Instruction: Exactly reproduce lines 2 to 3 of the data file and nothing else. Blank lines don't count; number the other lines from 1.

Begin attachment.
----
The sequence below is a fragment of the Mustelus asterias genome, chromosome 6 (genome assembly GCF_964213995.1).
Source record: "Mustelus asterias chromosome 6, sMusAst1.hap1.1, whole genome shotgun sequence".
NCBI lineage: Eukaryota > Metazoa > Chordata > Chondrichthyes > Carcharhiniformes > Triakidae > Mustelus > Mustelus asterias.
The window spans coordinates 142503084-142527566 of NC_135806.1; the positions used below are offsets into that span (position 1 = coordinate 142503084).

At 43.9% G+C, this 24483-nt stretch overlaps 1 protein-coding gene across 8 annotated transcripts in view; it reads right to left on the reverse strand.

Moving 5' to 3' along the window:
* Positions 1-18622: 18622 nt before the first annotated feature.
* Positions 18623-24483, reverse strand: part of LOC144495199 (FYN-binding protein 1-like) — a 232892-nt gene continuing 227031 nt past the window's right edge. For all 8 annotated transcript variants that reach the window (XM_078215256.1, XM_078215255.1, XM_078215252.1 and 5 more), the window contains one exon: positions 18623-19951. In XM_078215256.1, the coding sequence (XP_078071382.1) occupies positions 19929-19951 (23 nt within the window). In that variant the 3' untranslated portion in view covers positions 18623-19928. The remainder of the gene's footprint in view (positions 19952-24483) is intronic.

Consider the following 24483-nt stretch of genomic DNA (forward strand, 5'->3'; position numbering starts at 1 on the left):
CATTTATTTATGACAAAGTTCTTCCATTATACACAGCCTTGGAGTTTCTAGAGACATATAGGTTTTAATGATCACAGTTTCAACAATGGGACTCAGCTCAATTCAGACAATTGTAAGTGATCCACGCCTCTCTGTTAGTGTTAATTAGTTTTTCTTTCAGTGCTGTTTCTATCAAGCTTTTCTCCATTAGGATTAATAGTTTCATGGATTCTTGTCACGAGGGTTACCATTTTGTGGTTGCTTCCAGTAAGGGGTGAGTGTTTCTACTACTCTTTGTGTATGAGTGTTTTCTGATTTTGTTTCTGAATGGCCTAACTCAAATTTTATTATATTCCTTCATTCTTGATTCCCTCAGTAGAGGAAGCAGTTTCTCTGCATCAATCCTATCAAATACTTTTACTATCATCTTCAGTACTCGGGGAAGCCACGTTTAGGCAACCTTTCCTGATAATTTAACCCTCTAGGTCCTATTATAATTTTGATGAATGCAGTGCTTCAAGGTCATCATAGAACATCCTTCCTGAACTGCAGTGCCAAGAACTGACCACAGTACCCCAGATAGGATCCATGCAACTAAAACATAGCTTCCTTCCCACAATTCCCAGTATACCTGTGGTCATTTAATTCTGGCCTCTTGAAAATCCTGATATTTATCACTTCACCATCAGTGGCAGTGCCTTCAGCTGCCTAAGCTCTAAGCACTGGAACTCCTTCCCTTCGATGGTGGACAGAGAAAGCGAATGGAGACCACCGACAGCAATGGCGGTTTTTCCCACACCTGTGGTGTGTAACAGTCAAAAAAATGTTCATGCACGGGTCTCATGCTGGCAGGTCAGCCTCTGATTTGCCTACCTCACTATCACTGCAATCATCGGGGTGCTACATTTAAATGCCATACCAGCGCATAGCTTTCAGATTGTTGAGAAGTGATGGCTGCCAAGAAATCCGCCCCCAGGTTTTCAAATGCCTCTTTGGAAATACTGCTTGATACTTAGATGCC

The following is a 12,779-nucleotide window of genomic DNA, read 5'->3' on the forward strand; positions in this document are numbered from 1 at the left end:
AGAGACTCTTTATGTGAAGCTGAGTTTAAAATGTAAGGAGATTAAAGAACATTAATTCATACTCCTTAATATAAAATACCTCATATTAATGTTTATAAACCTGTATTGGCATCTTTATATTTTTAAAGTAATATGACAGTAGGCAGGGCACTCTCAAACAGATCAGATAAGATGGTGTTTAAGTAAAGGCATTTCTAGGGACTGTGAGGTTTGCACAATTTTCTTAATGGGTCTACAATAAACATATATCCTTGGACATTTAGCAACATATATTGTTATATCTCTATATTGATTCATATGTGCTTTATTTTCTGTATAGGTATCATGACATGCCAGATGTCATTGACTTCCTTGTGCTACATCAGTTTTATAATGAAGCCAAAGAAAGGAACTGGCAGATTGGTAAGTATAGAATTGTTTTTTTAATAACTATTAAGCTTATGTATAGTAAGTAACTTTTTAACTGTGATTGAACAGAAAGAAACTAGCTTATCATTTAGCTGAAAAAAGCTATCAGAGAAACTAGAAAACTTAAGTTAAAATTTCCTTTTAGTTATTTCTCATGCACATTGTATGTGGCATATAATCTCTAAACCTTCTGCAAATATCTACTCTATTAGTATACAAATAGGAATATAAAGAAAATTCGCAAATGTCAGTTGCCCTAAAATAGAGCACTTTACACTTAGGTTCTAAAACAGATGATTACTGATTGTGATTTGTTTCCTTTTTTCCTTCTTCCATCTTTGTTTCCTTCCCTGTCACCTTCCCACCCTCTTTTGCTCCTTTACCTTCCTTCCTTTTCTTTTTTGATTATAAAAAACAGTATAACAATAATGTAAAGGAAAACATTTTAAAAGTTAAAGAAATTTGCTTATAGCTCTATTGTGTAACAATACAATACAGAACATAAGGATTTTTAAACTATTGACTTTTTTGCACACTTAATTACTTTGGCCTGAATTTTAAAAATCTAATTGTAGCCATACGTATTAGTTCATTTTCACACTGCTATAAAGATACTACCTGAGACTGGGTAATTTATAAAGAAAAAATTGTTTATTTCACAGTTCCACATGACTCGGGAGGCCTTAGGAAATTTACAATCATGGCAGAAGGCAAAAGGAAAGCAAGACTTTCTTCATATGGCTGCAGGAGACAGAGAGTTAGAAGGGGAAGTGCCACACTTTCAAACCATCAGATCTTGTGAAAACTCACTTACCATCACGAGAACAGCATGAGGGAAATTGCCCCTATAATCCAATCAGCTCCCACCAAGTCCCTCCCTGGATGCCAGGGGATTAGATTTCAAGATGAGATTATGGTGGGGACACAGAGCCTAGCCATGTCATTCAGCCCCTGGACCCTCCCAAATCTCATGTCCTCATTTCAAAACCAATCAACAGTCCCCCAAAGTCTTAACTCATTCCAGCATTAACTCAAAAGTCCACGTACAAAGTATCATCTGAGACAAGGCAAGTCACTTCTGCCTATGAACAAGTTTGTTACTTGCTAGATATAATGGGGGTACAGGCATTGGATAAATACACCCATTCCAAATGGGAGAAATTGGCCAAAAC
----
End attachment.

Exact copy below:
Source record: "Mustelus asterias chromosome 6, sMusAst1.hap1.1, whole genome shotgun sequence".
NCBI lineage: Eukaryota > Metazoa > Chordata > Chondrichthyes > Carcharhiniformes > Triakidae > Mustelus > Mustelus asterias.